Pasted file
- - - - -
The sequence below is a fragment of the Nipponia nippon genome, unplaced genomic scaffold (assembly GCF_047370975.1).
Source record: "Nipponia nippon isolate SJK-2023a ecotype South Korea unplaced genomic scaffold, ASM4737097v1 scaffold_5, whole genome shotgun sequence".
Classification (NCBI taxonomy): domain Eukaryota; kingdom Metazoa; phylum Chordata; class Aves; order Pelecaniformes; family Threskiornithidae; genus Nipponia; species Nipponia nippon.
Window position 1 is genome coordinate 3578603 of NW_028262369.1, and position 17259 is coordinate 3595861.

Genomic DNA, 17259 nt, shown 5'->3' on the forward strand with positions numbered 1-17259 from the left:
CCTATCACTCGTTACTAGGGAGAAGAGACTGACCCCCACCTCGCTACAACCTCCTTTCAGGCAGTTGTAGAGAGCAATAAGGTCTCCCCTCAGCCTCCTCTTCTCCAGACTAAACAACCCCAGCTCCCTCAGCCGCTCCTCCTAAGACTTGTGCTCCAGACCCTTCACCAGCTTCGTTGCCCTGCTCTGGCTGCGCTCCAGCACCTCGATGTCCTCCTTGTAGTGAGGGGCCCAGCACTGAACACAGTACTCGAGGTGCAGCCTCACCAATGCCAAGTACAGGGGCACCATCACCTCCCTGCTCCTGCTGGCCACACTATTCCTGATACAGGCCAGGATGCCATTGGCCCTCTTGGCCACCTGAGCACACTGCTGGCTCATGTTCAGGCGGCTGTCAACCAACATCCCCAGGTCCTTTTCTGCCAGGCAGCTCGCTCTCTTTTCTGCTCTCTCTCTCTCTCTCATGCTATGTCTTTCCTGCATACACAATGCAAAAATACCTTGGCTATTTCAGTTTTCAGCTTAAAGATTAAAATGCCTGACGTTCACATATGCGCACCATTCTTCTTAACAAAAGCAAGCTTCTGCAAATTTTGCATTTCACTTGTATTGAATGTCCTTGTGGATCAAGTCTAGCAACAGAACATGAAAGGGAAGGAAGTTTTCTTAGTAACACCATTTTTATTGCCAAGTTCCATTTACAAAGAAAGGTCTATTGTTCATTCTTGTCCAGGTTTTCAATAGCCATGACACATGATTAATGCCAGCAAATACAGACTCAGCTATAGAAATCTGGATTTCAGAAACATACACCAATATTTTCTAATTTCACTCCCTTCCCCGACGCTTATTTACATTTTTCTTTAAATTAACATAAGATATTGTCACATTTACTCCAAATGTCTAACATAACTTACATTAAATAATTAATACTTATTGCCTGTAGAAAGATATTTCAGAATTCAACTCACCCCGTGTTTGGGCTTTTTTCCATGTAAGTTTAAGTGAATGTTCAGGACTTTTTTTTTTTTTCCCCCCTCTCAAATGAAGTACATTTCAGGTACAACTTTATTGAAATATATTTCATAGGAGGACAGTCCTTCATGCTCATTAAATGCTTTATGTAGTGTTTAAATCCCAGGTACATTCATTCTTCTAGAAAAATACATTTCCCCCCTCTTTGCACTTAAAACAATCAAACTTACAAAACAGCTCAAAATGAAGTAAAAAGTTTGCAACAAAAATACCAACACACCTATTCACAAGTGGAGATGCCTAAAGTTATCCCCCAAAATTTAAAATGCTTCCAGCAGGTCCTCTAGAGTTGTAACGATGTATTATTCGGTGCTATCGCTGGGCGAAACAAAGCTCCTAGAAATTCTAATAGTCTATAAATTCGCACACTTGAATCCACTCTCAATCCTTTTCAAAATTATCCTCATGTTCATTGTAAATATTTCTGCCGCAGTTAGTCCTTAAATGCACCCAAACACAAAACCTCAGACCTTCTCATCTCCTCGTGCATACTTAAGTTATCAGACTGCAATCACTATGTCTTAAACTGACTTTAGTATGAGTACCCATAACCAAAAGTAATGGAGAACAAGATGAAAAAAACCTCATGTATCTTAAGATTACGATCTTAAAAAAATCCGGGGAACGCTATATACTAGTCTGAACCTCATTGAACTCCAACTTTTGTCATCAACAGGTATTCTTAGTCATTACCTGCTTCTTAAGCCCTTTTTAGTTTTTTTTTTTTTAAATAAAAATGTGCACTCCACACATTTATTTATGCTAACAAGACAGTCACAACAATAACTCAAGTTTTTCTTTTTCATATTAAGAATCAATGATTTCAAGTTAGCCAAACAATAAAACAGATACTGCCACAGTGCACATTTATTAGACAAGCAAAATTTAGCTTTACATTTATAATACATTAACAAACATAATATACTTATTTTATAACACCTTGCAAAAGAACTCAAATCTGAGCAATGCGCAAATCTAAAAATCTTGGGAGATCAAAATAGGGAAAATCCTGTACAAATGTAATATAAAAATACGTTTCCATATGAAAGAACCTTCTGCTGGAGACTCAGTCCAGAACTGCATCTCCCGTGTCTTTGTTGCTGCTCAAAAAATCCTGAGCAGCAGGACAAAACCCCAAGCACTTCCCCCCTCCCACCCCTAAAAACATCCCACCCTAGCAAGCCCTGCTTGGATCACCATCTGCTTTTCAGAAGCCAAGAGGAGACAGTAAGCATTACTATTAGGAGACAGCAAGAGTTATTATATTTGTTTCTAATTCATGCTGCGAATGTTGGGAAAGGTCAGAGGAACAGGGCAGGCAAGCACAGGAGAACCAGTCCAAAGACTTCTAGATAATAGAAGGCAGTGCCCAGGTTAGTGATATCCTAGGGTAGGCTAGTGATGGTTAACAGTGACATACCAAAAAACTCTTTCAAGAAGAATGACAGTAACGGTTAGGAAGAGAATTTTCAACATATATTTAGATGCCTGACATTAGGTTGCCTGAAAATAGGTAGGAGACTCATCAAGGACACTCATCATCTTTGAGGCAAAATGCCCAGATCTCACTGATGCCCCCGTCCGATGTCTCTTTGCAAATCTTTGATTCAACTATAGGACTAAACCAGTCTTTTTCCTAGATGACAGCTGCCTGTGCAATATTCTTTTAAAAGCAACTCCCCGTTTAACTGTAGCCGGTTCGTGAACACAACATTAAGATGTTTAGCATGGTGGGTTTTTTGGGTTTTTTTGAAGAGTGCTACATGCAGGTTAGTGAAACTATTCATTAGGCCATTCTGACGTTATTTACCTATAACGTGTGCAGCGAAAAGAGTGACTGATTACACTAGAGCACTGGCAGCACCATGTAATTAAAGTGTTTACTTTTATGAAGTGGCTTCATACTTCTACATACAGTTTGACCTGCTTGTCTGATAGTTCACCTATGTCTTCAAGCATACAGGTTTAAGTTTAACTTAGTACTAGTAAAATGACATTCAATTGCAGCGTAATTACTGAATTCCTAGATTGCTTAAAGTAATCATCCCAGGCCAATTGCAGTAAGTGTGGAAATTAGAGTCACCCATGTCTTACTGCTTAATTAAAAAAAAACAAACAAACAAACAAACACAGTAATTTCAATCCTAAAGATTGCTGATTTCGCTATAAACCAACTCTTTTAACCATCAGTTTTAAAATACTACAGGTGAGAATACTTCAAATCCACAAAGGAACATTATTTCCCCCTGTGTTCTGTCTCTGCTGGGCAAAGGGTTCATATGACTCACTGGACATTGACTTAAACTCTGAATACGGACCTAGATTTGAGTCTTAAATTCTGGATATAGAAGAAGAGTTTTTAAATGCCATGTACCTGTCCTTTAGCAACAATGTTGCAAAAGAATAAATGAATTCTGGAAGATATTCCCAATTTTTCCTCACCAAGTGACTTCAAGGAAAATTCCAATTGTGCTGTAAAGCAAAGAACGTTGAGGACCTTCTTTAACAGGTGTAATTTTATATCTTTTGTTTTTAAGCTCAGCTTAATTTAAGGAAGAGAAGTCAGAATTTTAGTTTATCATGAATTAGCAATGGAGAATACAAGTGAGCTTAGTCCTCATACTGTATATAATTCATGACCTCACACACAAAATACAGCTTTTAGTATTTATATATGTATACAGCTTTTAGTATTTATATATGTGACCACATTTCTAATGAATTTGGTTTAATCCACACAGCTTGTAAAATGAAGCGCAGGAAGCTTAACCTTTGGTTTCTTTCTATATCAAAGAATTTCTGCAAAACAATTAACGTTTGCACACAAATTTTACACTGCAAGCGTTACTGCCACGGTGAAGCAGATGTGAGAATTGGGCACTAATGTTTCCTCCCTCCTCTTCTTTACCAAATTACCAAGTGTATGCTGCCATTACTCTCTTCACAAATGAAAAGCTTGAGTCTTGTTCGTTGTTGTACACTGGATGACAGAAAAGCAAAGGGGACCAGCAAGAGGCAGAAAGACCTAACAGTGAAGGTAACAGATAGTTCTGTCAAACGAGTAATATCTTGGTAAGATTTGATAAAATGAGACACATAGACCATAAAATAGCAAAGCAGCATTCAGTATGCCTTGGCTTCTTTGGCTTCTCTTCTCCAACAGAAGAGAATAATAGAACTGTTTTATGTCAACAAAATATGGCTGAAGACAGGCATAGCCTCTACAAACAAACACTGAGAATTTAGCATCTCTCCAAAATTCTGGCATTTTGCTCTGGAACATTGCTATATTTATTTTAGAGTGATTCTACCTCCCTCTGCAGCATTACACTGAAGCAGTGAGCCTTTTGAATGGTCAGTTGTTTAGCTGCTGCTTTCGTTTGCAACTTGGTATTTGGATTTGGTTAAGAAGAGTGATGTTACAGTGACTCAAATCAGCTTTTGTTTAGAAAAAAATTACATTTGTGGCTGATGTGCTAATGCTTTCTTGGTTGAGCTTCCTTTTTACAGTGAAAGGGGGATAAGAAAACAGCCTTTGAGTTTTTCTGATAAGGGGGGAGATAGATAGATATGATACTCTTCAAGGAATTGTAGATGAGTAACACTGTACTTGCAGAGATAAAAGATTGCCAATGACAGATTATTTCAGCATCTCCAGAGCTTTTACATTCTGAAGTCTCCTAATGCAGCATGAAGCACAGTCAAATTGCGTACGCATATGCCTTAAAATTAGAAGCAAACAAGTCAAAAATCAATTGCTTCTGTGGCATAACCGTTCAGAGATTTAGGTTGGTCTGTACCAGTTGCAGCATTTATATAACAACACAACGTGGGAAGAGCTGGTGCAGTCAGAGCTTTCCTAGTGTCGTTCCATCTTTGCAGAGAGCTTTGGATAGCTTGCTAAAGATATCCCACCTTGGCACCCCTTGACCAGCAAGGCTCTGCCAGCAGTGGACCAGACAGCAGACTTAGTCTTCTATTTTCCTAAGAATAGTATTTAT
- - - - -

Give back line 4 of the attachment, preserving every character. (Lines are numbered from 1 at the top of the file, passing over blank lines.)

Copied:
Window position 1 is genome coordinate 3578603 of NW_028262369.1, and position 17259 is coordinate 3595861.